Photo Essays | Society | East Asia

Horse Riding, Tibetan Style

During the summer, the people of Kham showcase some impressive horsemanship.

By Marc Ressang for
Horse Riding, Tibetan Style

A horse rider makes his way across the makeshift racetrack near Litang.

Credit: Marc Ressang
Horse Riding, Tibetan Style

With makeshift bow and arrow, a rider attempts to hit a target while leaning sideways off his galloping horse.

Credit: Marc Ressang
Horse Riding, Tibetan Style

Tibetan men show off their horse riding skills to a crowd of visitors from surrounding regions.

Credit: Marc Ressang
Horse Riding, Tibetan Style

Three Tibetan women have a chat near the white stupa shrine in Litang.

Credit: Marc Ressang
Horse Riding, Tibetan Style

Riders make their way around a smoke offering of cypress and juniper leaves before starting the races in Litang, Sichuan Province.

Credit: Marc Ressang
Horse Riding, Tibetan Style

Novice monks and older boys during a ceremonial procession near Maniganggo.

Credit: Marc Ressang
Horse Riding, Tibetan Style

Young novice monks use a dung-dkar or conch to ward off evil spirits during a ceremonial procession near Maniganggo, Sichuan Province.

Credit: Marc Ressang
Horse Riding, Tibetan Style

A yak dance is performed by monks in front of the monastery in Maniganggo. The play includes several characters from buddhist and Bon mythology.

Credit: Marc Ressang
Horse Riding, Tibetan Style

Views over Chola mountain and Yilhun lake near Maniganggo. Nomads move to high pastures around the mountain range to let their yaks graze and move to lower altitudes in winter.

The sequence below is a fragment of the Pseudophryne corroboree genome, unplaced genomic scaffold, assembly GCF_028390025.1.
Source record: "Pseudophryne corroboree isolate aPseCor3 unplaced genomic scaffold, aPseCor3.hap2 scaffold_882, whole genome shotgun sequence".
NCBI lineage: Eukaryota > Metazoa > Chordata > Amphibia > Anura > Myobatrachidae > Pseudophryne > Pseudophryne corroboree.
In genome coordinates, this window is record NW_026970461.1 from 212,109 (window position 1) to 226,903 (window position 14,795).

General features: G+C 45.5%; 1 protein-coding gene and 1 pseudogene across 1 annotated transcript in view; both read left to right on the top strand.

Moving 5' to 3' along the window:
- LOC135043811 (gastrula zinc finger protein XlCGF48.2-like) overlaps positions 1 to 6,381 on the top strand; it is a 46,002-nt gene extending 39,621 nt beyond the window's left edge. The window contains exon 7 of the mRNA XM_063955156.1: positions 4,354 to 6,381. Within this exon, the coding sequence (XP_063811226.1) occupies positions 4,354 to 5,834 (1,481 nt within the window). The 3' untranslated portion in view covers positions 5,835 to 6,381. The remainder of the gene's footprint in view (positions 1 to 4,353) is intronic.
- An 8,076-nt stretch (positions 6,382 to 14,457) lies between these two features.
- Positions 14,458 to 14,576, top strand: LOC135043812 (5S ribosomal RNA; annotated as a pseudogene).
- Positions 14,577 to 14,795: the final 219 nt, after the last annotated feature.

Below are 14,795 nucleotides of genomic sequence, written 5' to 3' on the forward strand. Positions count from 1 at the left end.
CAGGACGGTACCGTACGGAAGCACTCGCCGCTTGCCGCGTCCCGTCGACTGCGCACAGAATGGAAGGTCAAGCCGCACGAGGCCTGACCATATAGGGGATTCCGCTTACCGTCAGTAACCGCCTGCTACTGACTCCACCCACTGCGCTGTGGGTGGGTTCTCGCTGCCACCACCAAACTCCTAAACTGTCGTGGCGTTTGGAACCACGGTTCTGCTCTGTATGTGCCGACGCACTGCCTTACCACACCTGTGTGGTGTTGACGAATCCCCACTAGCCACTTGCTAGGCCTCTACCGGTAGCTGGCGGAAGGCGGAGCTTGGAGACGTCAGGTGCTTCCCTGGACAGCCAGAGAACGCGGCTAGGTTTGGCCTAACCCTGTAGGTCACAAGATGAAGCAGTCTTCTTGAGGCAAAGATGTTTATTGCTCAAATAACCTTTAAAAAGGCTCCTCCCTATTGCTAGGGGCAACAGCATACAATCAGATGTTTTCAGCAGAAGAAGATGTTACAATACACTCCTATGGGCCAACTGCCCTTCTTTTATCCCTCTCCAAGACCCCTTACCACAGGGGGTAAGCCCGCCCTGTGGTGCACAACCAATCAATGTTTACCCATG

Credit: Marc Ressang
Horse Riding, Tibetan Style

Horse riders throw up prayer papers and chant buddhist prayers as a blessing before commencing the races. The colors represent the five different elements.

Credit: Marc Ressang

In China, near the border of Sichuan and the Tibetan Autonomous Province, lies the heart of Kham, one of the three traditional Tibetan areas in China.

With most of the region lying at altitudes of 3000m or higher, the landscape consists of vivid grasslands bordered by impenetrable mountain ranges. Rain seems to drizzle constantly, but when the sun breaks through it almost instantly burns the skin.

Every summer, when the weather is about as good as it can get, the local monasteries organize Tibetan operas and horse races, which are interspersed throughout the summer months. The events have a religious significance. Local monks play an important role in the production of the Tibetan operas and enjoy a high honorary position at the horse races. Villagers and nomads alike from around the region gather for a few days at a time.

Attendees set up temporary tent camps for the duration of the events and  spend their time buying and selling traditional medicines, jewelry, and other regional specialties. Between the highlights and local performances, they eat yak meat dumplings and drink butter tea.

At the Litang Horse Racing Festival, men of any age – all well-trained horse riders – like to show off their skills in different ways. From high-speed races to acrobatics, bow and arrow skills, and even shooting muskets, the riders showcase their agility from the top of their horse. For some, prizes can include cash or even a new car. For others, a chance to show off to the girls is reward enough.